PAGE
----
Human-Computer Interaction in eCommerce, Summer, 2001

Homework # 2: Contextual Inquiry

Start: Friday, July 6
Hand in: Wednesday, July 18

Group Project
Counts for 10% of final grade.

In this assignment, you will practice using the Contextual Inquiry and Design techniques. Unfortunately, we won't be able to do a "real" contextual inquiry of someone performing a real task. As a stand-in, you will perform a contextual inquiry of one of your classmates performing a task that is similar to ones for your project.

  1. Arrange to interview one person from the class or not, but who is not in your group, in their own context (e.g., home, work, car) as they perform a task that is related to what your eCommerce site will be for.  You are going to interview them about activities they do in connection with your website/business. The interview should be 30 minutes to 2 hours.
    Example: Find out how people buy clothing from paper catalogues—what’s important to them, and what they do. For this, you might sit with a homeowner, in her home, as she peruses her catalogues, noting which ones she keeps, where she stores them, how she reads them, and follow through on the actual order process, noting all tasks such as keeping notes or marking up the catalogue, process of ordering (phone, email, postal, etc.), payment, shipping, handling returns, etc. You would also go with the shopper to look at her closet, to ask her about which clothing she buys from catalogues and which she buys from stores, and why she chooses each method.
  2. Everyone in your group should attend the interview. If possible, one person should record the session using a videocamera and/or tape recorder. All members should take notes. You should turn in detailed notes, or even better, a transcript. Important : number the lines on your written observations and notes, so you can refer to your data by line number in your discussion and models.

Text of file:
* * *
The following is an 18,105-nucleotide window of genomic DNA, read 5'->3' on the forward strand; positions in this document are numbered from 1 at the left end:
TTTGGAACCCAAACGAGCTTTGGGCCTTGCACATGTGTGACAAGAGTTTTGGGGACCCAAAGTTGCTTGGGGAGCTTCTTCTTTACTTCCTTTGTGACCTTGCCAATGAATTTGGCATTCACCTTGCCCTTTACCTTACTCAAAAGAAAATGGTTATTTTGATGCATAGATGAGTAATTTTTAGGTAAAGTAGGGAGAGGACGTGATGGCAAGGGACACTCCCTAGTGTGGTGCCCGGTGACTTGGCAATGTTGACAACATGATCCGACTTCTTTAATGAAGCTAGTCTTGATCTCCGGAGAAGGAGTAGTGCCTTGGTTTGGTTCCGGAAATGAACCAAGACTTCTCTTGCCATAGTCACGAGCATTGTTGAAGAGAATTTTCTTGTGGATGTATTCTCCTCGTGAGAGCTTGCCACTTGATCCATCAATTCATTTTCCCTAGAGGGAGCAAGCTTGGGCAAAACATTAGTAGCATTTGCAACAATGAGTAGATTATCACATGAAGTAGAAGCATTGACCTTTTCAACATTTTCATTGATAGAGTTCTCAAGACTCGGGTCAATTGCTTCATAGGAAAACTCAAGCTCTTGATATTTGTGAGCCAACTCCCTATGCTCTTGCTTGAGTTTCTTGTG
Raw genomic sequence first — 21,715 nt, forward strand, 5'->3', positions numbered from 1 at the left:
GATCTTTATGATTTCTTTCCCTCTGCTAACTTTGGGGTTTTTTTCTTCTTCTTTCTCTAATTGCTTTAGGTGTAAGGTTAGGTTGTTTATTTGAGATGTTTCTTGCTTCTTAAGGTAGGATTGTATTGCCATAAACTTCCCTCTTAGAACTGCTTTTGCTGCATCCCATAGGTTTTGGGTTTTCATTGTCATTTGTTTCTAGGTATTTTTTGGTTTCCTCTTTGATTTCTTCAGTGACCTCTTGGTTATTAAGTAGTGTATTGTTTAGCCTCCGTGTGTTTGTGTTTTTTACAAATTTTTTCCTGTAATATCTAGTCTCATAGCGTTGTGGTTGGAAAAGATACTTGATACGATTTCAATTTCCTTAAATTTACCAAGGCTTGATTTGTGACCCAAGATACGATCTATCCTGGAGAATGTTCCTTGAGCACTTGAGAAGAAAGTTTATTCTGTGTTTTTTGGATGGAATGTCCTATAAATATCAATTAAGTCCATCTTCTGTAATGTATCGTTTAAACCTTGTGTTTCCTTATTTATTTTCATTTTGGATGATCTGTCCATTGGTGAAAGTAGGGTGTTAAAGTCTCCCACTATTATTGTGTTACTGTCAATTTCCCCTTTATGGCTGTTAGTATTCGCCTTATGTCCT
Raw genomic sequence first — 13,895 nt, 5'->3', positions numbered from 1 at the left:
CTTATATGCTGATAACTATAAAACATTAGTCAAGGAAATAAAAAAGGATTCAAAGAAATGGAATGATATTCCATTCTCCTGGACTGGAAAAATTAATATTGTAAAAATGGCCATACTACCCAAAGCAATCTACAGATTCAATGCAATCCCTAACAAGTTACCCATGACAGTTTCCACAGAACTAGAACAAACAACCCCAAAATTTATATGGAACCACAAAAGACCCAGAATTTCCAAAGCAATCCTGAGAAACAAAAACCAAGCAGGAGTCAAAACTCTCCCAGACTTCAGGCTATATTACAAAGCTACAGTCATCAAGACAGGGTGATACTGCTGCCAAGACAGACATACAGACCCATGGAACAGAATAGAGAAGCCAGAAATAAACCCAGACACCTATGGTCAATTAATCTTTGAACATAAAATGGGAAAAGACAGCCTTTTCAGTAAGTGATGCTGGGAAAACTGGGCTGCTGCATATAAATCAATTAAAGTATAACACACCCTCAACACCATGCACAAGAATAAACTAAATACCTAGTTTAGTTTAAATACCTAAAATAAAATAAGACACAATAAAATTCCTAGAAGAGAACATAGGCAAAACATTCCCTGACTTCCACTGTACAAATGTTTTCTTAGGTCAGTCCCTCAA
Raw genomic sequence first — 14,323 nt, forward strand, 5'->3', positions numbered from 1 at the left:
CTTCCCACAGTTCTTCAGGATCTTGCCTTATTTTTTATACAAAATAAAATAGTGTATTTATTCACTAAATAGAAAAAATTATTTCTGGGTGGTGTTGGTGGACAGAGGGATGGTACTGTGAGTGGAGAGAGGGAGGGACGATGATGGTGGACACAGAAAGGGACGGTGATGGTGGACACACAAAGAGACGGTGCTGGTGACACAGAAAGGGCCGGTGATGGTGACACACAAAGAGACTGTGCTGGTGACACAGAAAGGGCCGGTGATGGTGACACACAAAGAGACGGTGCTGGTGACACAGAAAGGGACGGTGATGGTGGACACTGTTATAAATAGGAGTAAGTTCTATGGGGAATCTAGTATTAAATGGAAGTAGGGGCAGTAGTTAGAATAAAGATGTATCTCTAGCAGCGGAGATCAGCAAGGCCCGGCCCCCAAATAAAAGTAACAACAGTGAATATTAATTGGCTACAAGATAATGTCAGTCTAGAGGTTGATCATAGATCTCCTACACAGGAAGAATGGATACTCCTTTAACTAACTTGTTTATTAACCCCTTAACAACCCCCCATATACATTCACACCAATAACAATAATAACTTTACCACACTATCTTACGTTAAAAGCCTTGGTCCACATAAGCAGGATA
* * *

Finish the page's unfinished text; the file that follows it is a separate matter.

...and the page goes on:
3. As a group, discuss the results of your interviews, and create models of what you learned (see below). As you model, be sure to link ideas in the models with the data from your notes by citing line numbers.
  4. Brainstorm ideas for your site with your group, building on data and models.

  5. Write up a 1 to 2-page report of your contextual interviews and design exercise. Who were the people you interviewed? What was your focus? What questions did you pursue? How did the interviews go? What did you learn? Did you revise your ideas of the users' goals or would you now re-write your user scenario? Did you get ideas for making your site useful to users? (You may list design ideas, functionality ideas, content or application ideas, if any.)
  6. Attach to your report, for each user, your notes, a flow model, cultural model, and (rough) sequence model. (These models will be explained in Lecture 4). Include physical or artifact models only if relevant. These can be sketched on paper, and do NOT need to be neat. Please give us copies rather than the originals. Your models must cite your data using line numbers, times or other indicators.

Check list of what to turn in:

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